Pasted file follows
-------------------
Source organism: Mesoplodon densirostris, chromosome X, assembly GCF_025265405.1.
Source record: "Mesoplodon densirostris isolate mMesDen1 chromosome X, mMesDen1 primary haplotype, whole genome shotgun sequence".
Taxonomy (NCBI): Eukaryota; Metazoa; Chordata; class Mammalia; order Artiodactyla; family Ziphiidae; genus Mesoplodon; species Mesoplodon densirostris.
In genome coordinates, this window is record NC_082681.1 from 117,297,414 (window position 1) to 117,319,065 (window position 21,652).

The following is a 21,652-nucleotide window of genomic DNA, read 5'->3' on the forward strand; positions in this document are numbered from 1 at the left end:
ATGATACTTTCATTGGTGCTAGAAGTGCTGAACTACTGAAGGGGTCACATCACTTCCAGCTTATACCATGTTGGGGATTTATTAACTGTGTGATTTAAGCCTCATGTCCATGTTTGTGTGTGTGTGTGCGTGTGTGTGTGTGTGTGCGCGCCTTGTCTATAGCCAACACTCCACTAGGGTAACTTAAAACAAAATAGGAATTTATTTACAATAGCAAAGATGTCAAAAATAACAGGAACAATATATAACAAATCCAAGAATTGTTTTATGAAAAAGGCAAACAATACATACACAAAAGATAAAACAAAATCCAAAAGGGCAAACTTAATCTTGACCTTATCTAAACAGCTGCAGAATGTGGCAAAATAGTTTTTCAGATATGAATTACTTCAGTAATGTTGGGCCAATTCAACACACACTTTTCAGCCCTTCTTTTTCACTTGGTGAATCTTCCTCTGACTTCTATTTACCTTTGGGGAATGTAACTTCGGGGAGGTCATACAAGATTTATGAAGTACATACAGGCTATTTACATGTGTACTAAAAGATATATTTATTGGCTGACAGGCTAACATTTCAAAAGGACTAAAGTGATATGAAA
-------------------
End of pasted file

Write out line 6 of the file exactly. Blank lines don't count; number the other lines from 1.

ATGATACTTTCATTGGTGCTAGAAGTGCTGAACTACTGAAGGGGTCACATCACTTCCAGCTTATACCATGTTGGGGATTTATTAACTGTGTGATTTAAGCCTCATGTCCATGTTTGTGTGTGTGTGTGCGTGTGTGTGTGTGTGTGCGCGCCTTGTCTATAGCCAACACTCCACTAGGGTAACTTAAAACAAAATAGGAATTTATTTACAATAGCAAAGATGTCAAAAATAACAGGAACAATATATAACAAATCCAAGAATTGTTTTATGAAAAAGGCAAACAATACATACACAAAAGATAAAACAAAATCCAAAAGGGCAAACTTAATCTTGACCTTATCTAAACAGCTGCAGAATGTGGCAAAATAGTTTTTCAGATATGAATTACTTCAGTAATGTTGGGCCAATTCAACACACACTTTTCAGCCCTTCTTTTTCACTTGGTGAATCTTCCTCTGACTTCTATTTACCTTTGGGGAATGTAACTTCGGGGAGGTCATACAAGATTTATGAAGTACATACAGGCTATTTACATGTGTACTAAAAGATATATTTATTGGCTGACAGGCTAACATTTCAAAAGGACTAAAGTGATATGAAA